“Ugh…is this really necessary?”
She put some extra bitch into the word really, slithered those soft vowels out until they were as sharp as a stiletto blade.
I ground my teeth and said exactly none of what I wanted to say.
I love traffic stops. They are a buffet of the unknown. Any given car, on any day, can be absolutely pleasant…with a driver who was just moving too quickly and we have a quick laugh before moving on our separate ways…or it can be a nightmare of wanted felons, guns, drugs…complete chaos.
Perversely, night time traffic stops are even more fun because no matter how much light you put into that car, you can’t see everything. You have no idea what’s going on, what they might have, what they might do.
But this woman? Bitch-kitty on wheels.
I stopped her at 75 miles an hour…twenty over the limit…and when I got to the driver’s door, the first thing I noticed was the superficiality.
The car was fancy and extravagant and shined to within an inch of its life, yeah, but the woman? A late ’20s blonde? Fake hair, fake nails, fake boobs, a smile that stank of phoniness (you know, upturned corners but pushed out in the middle…a sneer disguised as a smile), and so much make up that I actually thought of Jack Nicholson’s Joker.
“The reason I stopped you, ma’am, is you were speeding.”
“Was I? I didn’t realize that.” She took an obvious glance at her speedometer, then looked back at me with that fucking sneer thing she had going on. “I didn’t think I was speeding.”
She looked at me as though I were a lump of roadkill, maybe a used and full condom left in the dirt. “75? Are you sure?”
She snorted, let her eyes wander up and down me with total disgust, and looked at the cars passing, her face getting more twisted up as she watched other drivers watch her.
Here’s the thing: I don’t write lots of tickets. They’re expensive and most traffic stops are four or five minute interludes that just don’t need a ticket. Most traffic stops are people thinking about what’s for dinner, or worried about their new boss, or thinking about their big date. Most traffic stops are just humans being, rather than humans being assholes.
When I write tickets, it’s because someone was doing something so beyond idiotic that I simply can’t ignore it; I can’t just let them continue doing something that dangerous and stupid.
In harvest season, that means driving 75 miles an hour in a 55 on a road that carries huge amounts of farm machinery; combines and tractors, wagons and farm trucks, and hundreds of deer fleeing the harvesting.
The other thing is that I already know if a driver is getting a ticket. Before I get them stopped, before I have any contact with them; if their driving is that balls-out shitty, then they’re already getting a ticket. It is impossible to talk yourself into a ticket because I write action, not attitude.
“I’m a hurry.” Then she flicked her hand, just a little, to indicate I needed to get on with it.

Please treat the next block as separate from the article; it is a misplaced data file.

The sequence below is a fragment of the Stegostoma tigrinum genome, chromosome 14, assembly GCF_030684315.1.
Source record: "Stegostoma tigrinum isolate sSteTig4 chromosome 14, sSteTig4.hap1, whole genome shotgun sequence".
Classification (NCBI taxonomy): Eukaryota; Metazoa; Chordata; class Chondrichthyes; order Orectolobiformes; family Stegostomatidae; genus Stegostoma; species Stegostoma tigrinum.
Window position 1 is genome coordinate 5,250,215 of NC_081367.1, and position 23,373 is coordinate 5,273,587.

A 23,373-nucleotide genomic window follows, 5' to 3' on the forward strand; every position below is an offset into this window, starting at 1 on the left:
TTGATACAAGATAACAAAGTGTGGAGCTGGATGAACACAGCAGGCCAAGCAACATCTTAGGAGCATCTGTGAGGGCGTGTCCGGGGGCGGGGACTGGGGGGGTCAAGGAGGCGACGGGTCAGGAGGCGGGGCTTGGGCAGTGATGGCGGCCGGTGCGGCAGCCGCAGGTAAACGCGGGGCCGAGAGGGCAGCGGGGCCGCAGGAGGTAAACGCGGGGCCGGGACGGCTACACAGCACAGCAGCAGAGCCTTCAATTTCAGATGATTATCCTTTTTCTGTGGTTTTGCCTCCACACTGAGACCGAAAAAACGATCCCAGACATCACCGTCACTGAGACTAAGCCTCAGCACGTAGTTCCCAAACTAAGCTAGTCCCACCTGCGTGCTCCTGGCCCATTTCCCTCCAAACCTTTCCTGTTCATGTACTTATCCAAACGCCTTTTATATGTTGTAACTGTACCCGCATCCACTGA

Through gritted teeth I thought: write action, not attitude.
This kind of self-centered narcissism drives me absolutely bug-fuck. How is it my fault that you’re getting a ticket when you – YOU – were the one using your car as a missile?
When I came back with the ticket, she stared at it, and said, “I thought the speed limit was 65.”
Yes, I slipped, just the tiniest bit. Yes, I was juuuuuust a tiny bit of a dick.
“So speeding just 10 miles over the limit, rather than 20?”
She snorted again and stared at me with her empty eyes and her lips in that sneer I had already come to love so much.
When I handed her the ticket, she said, “Ugh…is this really necessary?”
Except it sounded like “Ugh…is this reeeeaaaallllly necessary?”
“Not at all. Slow down and it’s not necessary at all.”
With that, I thank her for her cooperation. She actually spun her tires a little getting back on the road.
A while later, I had another traffic stop. This guy had tapped his brakes but not really slowed down all that much at a four corners in the county. There were no other cars around and he wasn’t speeding particularly badly.
When I stopped him, he was crying and could hardly speak. I’ve had criers before. I don’t automatically discount the tears, but very close. Actually had a woman crying once while I was at the car, then laughing on her phone when I was in my squad. As soon as I got back to her, still on the phone, the water works started again.
“Sir, is there any reason you didn’t come to a complete stop?”
He said nothing for a minute, kept crying, and tried to take a deep breath. It was hitched and forced and full of pain.
“My mother is dying.”
He pointed up the road with his head, toward the next big town in the next county.
I said earlier that it is impossible to talk yourself into a ticket. I knew, before I even stopped this guy, he was getting a ticket.
“She probably won’t last….” He stopped, shook his head, and said, “Never mind. I ran the stop sign. I’m sorry.”
But it isn’t impossible to talk yourself out of a ticket. This wasn’t the previous woman, this wasn’t someone trying to get over on me. This was a human being and he was hurting. This was a man who did not need a ticket.
I told him I was sorry for his trouble, and sent him on his way.
“Trey, what a fucking idiot,” I can hear you saying. “He was lying. He was scamming you. He played you like a cheap Slingerland.”
Except during the stop, a man pulled up behind us and after the stop I went to find out his story. He was a friend of the man I just stopped. He told me about the man’s dying mother.
Sometimes, people aren’t lying to me. Sometimes, people really do have a reason for what they do. Sometimes, they aren’t shiny cars and fake nails.